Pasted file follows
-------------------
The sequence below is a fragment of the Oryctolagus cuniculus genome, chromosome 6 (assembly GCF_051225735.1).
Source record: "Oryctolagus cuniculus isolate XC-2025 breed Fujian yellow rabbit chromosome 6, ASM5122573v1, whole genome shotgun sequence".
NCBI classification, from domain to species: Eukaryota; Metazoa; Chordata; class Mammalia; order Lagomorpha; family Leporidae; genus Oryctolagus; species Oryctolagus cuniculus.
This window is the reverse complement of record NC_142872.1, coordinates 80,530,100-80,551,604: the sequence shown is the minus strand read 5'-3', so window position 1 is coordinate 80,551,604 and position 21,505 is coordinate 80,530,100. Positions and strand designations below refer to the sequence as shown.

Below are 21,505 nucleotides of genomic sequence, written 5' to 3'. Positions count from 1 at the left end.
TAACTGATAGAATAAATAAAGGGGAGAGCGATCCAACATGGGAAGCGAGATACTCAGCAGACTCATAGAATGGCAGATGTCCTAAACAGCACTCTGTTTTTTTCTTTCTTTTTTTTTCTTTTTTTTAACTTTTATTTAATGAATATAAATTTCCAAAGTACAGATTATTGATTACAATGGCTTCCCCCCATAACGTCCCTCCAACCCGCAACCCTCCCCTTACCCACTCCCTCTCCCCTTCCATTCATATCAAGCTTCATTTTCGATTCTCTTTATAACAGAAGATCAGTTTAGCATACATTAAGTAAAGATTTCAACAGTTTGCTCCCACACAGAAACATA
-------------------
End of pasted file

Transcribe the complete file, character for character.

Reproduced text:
The sequence below is a fragment of the Oryctolagus cuniculus genome, chromosome 6 (assembly GCF_051225735.1).
Source record: "Oryctolagus cuniculus isolate XC-2025 breed Fujian yellow rabbit chromosome 6, ASM5122573v1, whole genome shotgun sequence".
NCBI classification, from domain to species: Eukaryota; Metazoa; Chordata; class Mammalia; order Lagomorpha; family Leporidae; genus Oryctolagus; species Oryctolagus cuniculus.
This window is the reverse complement of record NC_142872.1, coordinates 80,530,100-80,551,604: the sequence shown is the minus strand read 5'-3', so window position 1 is coordinate 80,551,604 and position 21,505 is coordinate 80,530,100. Positions and strand designations below refer to the sequence as shown.

Below are 21,505 nucleotides of genomic sequence, written 5' to 3'. Positions count from 1 at the left end.
TAACTGATAGAATAAATAAAGGGGAGAGCGATCCAACATGGGAAGCGAGATACTCAGCAGACTCATAGAATGGCAGATGTCCTAAACAGCACTCTGTTTTTTTCTTTCTTTTTTTTTCTTTTTTTTAACTTTTATTTAATGAATATAAATTTCCAAAGTACAGATTATTGATTACAATGGCTTCCCCCCATAACGTCCCTCCAACCCGCAACCCTCCCCTTACCCACTCCCTCTCCCCTTCCATTCATATCAAGCTTCATTTTCGATTCTCTTTATAACAGAAGATCAGTTTAGCATACATTAAGTAAAGATTTCAACAGTTTGCTCCCACACAGAAACATA